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Boundaries of Obligation in American Politics
Geographic, National, and Racial Communities

$26.00 USD

Part of Cambridge Studies in Public Opinion and Political Psychology

  • Date Published: May 2010
  • availability: This ISBN is for an eBook version which is distributed on our behalf by a third party.
  • format: Adobe eBook Reader
  • isbn: 9780511717697

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  • This book shows how ordinary Americans imagine their communities and the extent to which their communities' boundaries determine who they believe should benefit from the government's resources via redistributive policies. By contributing extensive empirical analyses to a largely theoretical discussion, it highlights the subjective nature of communities while confronting the elusive task of pinning down 'pictures in people's heads'. A deeper understanding of people's definitions of their communities and how they affect feelings of duties and obligations provides a new lens through which to look at diverse societies and the potential for both civic solidarity and humanitarian aid. This book analyzes three different types of communities and more than eight national surveys. Wong finds that the decision to help only those within certain borders and ignore the needs of those outside rests, to a certain extent, on whether and how people translate their sense of community into obligations.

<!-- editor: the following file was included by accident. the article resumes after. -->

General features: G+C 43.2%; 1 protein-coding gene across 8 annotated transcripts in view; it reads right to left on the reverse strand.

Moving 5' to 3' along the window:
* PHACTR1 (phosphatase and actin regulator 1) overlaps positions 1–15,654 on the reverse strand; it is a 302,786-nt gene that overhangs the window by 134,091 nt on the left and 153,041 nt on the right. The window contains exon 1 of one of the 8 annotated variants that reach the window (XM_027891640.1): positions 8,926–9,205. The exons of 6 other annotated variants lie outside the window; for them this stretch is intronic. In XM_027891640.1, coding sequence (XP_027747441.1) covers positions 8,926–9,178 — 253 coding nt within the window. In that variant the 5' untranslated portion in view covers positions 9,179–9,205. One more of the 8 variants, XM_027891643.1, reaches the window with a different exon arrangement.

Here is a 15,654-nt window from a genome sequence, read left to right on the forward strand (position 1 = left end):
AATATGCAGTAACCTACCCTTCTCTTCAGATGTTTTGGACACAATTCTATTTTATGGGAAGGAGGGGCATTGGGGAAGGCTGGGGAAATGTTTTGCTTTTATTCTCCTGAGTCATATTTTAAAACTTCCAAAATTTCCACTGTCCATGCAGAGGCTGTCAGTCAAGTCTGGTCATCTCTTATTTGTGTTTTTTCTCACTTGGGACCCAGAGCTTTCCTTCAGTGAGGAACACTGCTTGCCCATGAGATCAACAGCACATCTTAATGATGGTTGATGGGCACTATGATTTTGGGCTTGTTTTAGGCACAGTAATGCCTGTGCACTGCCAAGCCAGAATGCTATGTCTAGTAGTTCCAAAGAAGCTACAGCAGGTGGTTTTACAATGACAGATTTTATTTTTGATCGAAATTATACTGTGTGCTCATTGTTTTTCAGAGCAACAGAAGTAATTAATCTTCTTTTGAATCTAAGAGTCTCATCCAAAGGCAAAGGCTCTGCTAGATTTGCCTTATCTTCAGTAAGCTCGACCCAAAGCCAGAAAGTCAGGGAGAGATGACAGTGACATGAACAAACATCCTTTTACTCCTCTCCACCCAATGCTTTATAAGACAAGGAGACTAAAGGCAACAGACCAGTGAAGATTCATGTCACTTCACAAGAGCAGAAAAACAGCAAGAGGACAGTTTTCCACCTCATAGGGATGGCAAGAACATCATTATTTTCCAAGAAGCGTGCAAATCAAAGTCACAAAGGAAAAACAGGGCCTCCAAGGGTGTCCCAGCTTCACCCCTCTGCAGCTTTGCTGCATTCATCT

• It focuses on local, national, and racial communities, which are usually treated separately in other books
    • In a discussion that is largely theoretical, it provides evidence of what ordinary Americans actually think about obligations and their communities
    • In an age of identity politics, it takes seriously the idea that people choose their identities and communities
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    Product details

    • Date Published: May 2010
    • format: Adobe eBook Reader
    • isbn: 9780511717697
    • contains: 28 b/w illus. 11 tables
    • availability: This ISBN is for an eBook version which is distributed on our behalf by a third party.
  • Table of Contents

    1. Community and special obligations
    2. The boundaries of imagined communities
    3. Community and geography
    4. Restricting national boundaries
    5. Blurring the color line
    Appendices.

  • Instructors have used or reviewed this title for the following courses

    • Immigration and Integration Policy
    • Racialization and Citzenship
  • Author

    Cara J. Wong, University of Michigan, Ann Arbor
    Cara Wong is Assistant Professor in the Department of Political Science at the University of Illinois, Urbana-Champaign. She holds a PhD in political science from University of California, Berkeley, and has taught previously at the University of Michigan and Harvard University, Massachusetts. Her research interests include American government and politics, political psychology, and race, ethnicity, and politics. She has published numerous articles on racial and ethnic politics, voting behavior, citizenship, social capital, and multiculturalism in edited volumes and in the following journals: the Journal of Politics, the British Journal of Political Science, Public Opinion Quarterly, Political Behavior, Political Psychology, and the Du Bois Review.

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